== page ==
Vbe=(kT/q)ln(Ic/Is)   (Eq. 1)
delta Vbe=Vbe1−Vbe2=(kT/q)ln[(Ic1*Is2)/(Ic2*Is1)]=(kT/q)ln(M)   (Eq. 2)

Where,

    • Is the saturation current,
    • Ic is the collector current,
    • k is Boltzmann's constant,
    • q is the electron charge,
    • T is the temperature in degree Kelvin, and
    • M=(Ic1*Is2)/(Ic2*Is1).

Because of the small value and the small temperature coefficient of the delta Vbe, special care has to be taken to avoid the occurrence of errors due to mismatch of bipolar transistors and op-amp offset. For example, where M=8, a mere 0.53 mV of mismatch in Vbe (or offset voltage of the op-amp used to sense the delta Vbe; the offset voltage directly added to the delta Vbe) produces a 1% error in the absolute temperature, which is translates to a 3 deg C. error at ambient temperature. Where M=3, this mismatch or offset should be smaller than 10 uV to obtain a negligible temperature error (0.1 deg C.). Previous designs have employed nested-chopping/auto zeroing to reduce temperature errors due to the effects of mismatch in Vbe and offset voltage of amplifiers used in the readout circuit.

Various temperature sensors, some of which are temperature to digital converts, are known in the prior art, including those listed below, each of which are incorporated herein by reference: K. Kujik, “A precision reference voltage source,” IEEE J. Solid State Circuits, vol. SC-8, pp. 222-226, June 1973; B. Song and P. Gray, “A precision curvature-compensated CMOS bandgap reference,” IEEE J. Solid State Circuits, vol. SC-18, pp. 634-643, December 1983; M. Tuthill, “A switched-current, switched-capacitor temperature sensor in 0.6 um CMOS,” IEEE J. Solid State Circuits, vol. SC-33, pp. 1117-1122, July, 1998; M. Pertijs, A Niederkorn, B. Mckillop, A. Baker, J. Huijsing, “A CMOS smart temperature sensor with a 3 sigma inaccuracy of +/−0.5 deg C. from −50 to 120 deg C.,” IEEE J. Solid State Circuits, vol. SC-40, pp. 454-461, February 2005; M. Pertijs, K. Makinwa, J. Huij sing, “A CMOS smart temperature sensor with a 3 sigma inaccuracy of +/−0.1 deg C. from −55 to 125 deg C.,” IEEE J. Solid State Circuits, vol. SC-40, pp. 2805-2815, December, 2005; J. Huijsing, R. J. van de Plassche and W. Sansen, “Analog Circuit Design”, Boston/Dordrecht/London: Kluwer Academic, 1996, pp. 350-351; and M. Pertijs, A. Bakker, J. Huijsing, “A High-Accuracy Temperature Sensor with Second-order Curvature Correction and Digital Bus interface”, in Proc. ISCAS, May 2001, pp. 368-371.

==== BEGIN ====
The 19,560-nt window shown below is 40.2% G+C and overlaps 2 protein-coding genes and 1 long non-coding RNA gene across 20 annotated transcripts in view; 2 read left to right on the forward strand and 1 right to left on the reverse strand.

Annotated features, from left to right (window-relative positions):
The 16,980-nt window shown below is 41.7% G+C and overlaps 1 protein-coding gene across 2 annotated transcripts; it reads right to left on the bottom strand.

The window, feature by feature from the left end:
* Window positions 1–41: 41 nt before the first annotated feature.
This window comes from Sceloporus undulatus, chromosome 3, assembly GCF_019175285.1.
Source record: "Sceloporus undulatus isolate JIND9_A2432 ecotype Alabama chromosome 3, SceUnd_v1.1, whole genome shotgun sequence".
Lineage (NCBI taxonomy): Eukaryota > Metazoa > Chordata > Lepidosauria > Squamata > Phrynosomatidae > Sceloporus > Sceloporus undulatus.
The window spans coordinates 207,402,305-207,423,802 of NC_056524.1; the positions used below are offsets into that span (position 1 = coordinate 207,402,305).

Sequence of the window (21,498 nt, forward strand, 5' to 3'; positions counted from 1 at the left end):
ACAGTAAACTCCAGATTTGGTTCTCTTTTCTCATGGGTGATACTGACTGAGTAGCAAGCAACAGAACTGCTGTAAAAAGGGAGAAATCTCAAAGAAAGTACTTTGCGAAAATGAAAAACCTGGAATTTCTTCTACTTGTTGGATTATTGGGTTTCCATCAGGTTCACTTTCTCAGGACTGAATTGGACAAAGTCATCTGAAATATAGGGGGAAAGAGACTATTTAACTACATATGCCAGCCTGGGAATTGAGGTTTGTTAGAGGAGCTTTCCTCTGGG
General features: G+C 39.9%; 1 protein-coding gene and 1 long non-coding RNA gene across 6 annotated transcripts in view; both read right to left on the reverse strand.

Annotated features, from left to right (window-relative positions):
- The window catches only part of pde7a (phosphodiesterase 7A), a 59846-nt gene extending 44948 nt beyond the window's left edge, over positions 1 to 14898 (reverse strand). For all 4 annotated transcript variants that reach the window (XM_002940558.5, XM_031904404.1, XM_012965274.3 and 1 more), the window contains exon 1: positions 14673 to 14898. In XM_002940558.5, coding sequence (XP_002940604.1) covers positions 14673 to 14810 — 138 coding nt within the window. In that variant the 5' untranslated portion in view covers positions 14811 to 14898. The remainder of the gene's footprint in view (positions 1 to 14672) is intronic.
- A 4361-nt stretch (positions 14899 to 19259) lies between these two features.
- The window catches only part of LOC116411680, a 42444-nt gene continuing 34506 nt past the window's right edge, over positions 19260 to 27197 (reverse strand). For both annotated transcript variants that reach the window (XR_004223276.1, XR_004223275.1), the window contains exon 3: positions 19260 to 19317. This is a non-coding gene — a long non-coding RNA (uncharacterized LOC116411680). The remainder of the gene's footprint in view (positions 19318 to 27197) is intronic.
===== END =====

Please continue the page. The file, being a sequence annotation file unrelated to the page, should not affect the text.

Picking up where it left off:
Nevertheless, each of the above mentioned temperature sensor have certain aspects that need improving. In other words, there is still a desire to improve upon previous temperature sensors, including previous temperature to digital converters.

SUMMARY OF THE INVENTION

Embodiments of the present invention are directed to methods and systems for producing a temperature reading, which can be a digital output indicative of temperature. In accordance with an embodiment of the present invention, a transistor (Q1) is configured to have its base connected to its collector and its collector connected to ground. A first amount of current (I1) and a second amount of current (I2) are provided to the emitter of the transistor (Q1), during different time slots of a time period, to thereby produce a first base-emitter voltage (Vbe1) and a second base-emitter voltage (Vbe2), where I1=I2*M, and M is a known constant. Analog signals indicative of magnitudes of Vbe1 and Vbe2 are digitized, and a difference between the magnitudes of Vbe1 and Vbe2 is determined digitally. A digital temperature reading (DTR) is determined based on the digitally determined difference between the magnitudes of Vbe1 and Vbe2.

In accordance with an embodiment, the DTR is produced using the following equation:
DTR=K*Data/[K*Data/(2^N)+1],

where K is a constant, Data is an N-bit digital value indicative of the difference between the magnitude of Vbe1 and the magnitude of Vbe2, and N is the number of bits of the Data, which is an integer ≧2.

In accordance with an embodiment, I1 is produced during a first contiguous time slot, and I2 is produced during a second contiguous time slot the follows the first time slot. In an alternative embodiment, I1 is produced during one or more time slots that need not be contiguous, and I2 is produced during one or more further time slots that need not be contiguous.

In accordance with an embodiment of the present invention, I1 is produced by simultaneously and continually turning on M current sources during a first time slot, and I2 is produced by separately turning on each of the M current sources during different portions of a second time slot that equals the first time slot. In such embodiment, each of the different portions of the second time slot can be equal to 1/Mth of the first time slot. In an alternative embodiment, I1 is produced by continually turning on a current source during a first time slot, and I2 is produced by turning on the same current source for only 1/Mth of a second time slot that equals the first time slot.